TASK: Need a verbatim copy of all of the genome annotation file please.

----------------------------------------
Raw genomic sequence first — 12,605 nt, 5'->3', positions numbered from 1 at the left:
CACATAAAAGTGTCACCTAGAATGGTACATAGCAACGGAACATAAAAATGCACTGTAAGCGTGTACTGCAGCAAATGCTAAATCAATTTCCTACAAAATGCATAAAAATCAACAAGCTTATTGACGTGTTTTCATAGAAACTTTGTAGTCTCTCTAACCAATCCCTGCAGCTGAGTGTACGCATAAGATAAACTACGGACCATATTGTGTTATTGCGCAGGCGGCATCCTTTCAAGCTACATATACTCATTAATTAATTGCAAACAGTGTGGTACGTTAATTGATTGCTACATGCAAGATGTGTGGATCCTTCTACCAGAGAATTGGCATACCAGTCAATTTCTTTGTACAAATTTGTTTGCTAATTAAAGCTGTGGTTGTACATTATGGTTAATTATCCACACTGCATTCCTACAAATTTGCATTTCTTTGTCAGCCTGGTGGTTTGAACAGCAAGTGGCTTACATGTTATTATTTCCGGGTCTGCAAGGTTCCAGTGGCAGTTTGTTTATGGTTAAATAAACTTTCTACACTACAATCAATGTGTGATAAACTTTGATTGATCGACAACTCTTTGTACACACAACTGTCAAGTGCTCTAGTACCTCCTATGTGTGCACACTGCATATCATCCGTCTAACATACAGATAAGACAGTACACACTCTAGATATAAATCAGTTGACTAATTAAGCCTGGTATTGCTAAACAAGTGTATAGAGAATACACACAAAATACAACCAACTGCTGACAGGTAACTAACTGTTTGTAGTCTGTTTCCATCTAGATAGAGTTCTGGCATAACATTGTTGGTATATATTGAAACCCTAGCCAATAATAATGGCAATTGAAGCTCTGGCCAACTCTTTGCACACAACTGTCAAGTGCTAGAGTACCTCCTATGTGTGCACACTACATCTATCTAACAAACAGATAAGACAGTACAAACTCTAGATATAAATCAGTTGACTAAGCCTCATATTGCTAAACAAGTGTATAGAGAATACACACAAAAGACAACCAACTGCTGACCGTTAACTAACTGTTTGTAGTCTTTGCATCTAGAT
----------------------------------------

Raw genomic sequence first — 12,605 nt, 5'->3', positions numbered from 1 at the left:
CACATAAAAGTGTCACCTAGAATGGTACATAGCAACGGAACATAAAAATGCACTGTAAGCGTGTACTGCAGCAAATGCTAAATCAATTTCCTACAAAATGCATAAAAATCAACAAGCTTATTGACGTGTTTTCATAGAAACTTTGTAGTCTCTCTAACCAATCCCTGCAGCTGAGTGTACGCATAAGATAAACTACGGACCATATTGTGTTATTGCGCAGGCGGCATCCTTTCAAGCTACATATACTCATTAATTAATTGCAAACAGTGTGGTACGTTAATTGATTGCTACATGCAAGATGTGTGGATCCTTCTACCAGAGAATTGGCATACCAGTCAATTTCTTTGTACAAATTTGTTTGCTAATTAAAGCTGTGGTTGTACATTATGGTTAATTATCCACACTGCATTCCTACAAATTTGCATTTCTTTGTCAGCCTGGTGGTTTGAACAGCAAGTGGCTTACATGTTATTATTTCCGGGTCTGCAAGGTTCCAGTGGCAGTTTGTTTATGGTTAAATAAACTTTCTACACTACAATCAATGTGTGATAAACTTTGATTGATCGACAACTCTTTGTACACACAACTGTCAAGTGCTCTAGTACCTCCTATGTGTGCACACTGCATATCATCCGTCTAACATACAGATAAGACAGTACACACTCTAGATATAAATCAGTTGACTAATTAAGCCTGGTATTGCTAAACAAGTGTATAGAGAATACACACAAAATACAACCAACTGCTGACAGGTAACTAACTGTTTGTAGTCTGTTTCCATCTAGATAGAGTTCTGGCATAACATTGTTGGTATATATTGAAACCCTAGCCAATAATAATGGCAATTGAAGCTCTGGCCAACTCTTTGCACACAACTGTCAAGTGCTAGAGTACCTCCTATGTGTGCACACTACATCTATCTAACAAACAGATAAGACAGTACAAACTCTAGATATAAATCAGTTGACTAAGCCTCATATTGCTAAACAAGTGTATAGAGAATACACACAAAAGACAACCAACTGCTGACCGTTAACTAACTGTTTGTAGTCTTTGCATCTAGAT